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Photos Show Northern Lights in Rare Appearance Over North America

Millions of people were treated to an unexpectedly spectacular light show on March 23 as the aurora stretched across the US and Canada, as far south as Colorado and New Mexico.

The incredible lights were a result of a severe (category G4) geomagnetic storm in our upper atmosphere. The event was possibly caused by a cloud of solar plasma from a coronal mass ejection that skimmed the Earth on March 23.

This G4 geomagnetic storm was the most intense in nearly six years, reported.

Pictures of the lights were posted to social media by people across the US and showed the range of different colors painting the night sky.

“OH MY GOODNESS! INCREDIBLE #northernlights north of Des Moines, Iowa!!!!!!” tweeted meteorologist Nick Stewart.

“This is totally worth freezing my hands for. Captured from 50km north of #Saskatoon about half an hour ago,” tweeted another user named Gunjan Sinha.

Auroras are caused by solar plasma or flares interacting with gas in the atmosphere. This makes them release light in ripples of color across the sky.

“The colors in the aurora are the result of particles in the upper atmosphere becoming excited by collisions with particles coming from within the magnetosphere and some from within the solar wind,” Brett Carter told Newsweek in February. He is an associate professor in space science at RMIT University in Australia. “The different colors are the result of electrons relaxing from different energy levels from oxygen (the most common reds and greens) and nitrogen (dark reds/blues).”

The lights appear increasingly red in color further toward the equator, because observers can see only the upper parts of the auroras.

“That red color is usually also rather faint, since you do not have that many of the oxygen atoms around at such high altitudes,” Daniel Brown told Newsweek last month. He is an associate professor in astronomy and science communication at Nottingham Trent University in the UK “But, if you have a strong enough activity like we are getting now, there are enough exciting particles in the coronal mass ejections to interact with more oxygen and make the red brighter.”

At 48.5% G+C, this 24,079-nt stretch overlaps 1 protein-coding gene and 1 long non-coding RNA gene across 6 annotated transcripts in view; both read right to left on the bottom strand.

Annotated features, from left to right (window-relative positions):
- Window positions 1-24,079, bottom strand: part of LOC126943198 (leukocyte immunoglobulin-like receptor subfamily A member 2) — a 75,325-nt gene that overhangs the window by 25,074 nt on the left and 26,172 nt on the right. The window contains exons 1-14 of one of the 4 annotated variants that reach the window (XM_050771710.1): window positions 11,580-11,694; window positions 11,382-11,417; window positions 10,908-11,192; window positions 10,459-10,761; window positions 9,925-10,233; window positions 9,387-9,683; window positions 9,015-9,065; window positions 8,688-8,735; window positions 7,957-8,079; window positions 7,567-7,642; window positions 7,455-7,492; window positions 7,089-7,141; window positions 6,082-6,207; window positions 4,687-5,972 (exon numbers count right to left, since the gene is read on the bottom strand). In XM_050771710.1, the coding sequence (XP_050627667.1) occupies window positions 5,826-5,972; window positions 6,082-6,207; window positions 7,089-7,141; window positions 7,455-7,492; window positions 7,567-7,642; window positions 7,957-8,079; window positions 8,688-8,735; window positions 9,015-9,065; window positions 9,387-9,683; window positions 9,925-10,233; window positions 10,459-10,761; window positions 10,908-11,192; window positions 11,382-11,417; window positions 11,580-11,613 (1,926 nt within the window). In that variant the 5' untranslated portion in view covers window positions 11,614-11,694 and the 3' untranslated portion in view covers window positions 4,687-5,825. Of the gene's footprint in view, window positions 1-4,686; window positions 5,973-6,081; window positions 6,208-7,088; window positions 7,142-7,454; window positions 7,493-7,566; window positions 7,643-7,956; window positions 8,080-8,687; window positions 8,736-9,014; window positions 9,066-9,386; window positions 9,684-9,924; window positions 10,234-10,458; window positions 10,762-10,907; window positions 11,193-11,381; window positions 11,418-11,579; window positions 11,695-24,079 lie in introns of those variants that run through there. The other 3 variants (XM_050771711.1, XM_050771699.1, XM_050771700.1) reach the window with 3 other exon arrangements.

The lights were also seen across Europe, as far south as Dorset in the southwestern UK

Stronger geomagnetic storms cause the lights to stretch further away from the poles. They are seen further south in the northern hemisphere and further north in the southern one. Due to the recent spring equinox, auroras often appear in the northern hemisphere and southern hemisphere at the same time. So Tasmania in Australia got a glimpse of the southern lights.

Other than the beautiful displays in the night sky, G4 storms can also have an impact on technology both on Earth and in orbit. These events can cause widespread voltage-control problems, and may cause spacecraft to have problems with orientation and tracking, according to the NOAA space weather scale.

“These storms can influence more than just the power grid infrastructure,” Carter said. “The use of GPS can be impacted due to variations in the ionosphere. The orbits of satellites in low-Earth orbit experience increased atmospheric drag due to the swelling of the upper atmosphere.”

Do you have a tip on a science story that Newsweek should be covered? Do you have a question about the aurora? Let us know via

Millions of people were treated to an unexpectedly spectacular light show on March 23 as the aurora stretched across the US and Canada, as far south as Colorado and New Mexico.

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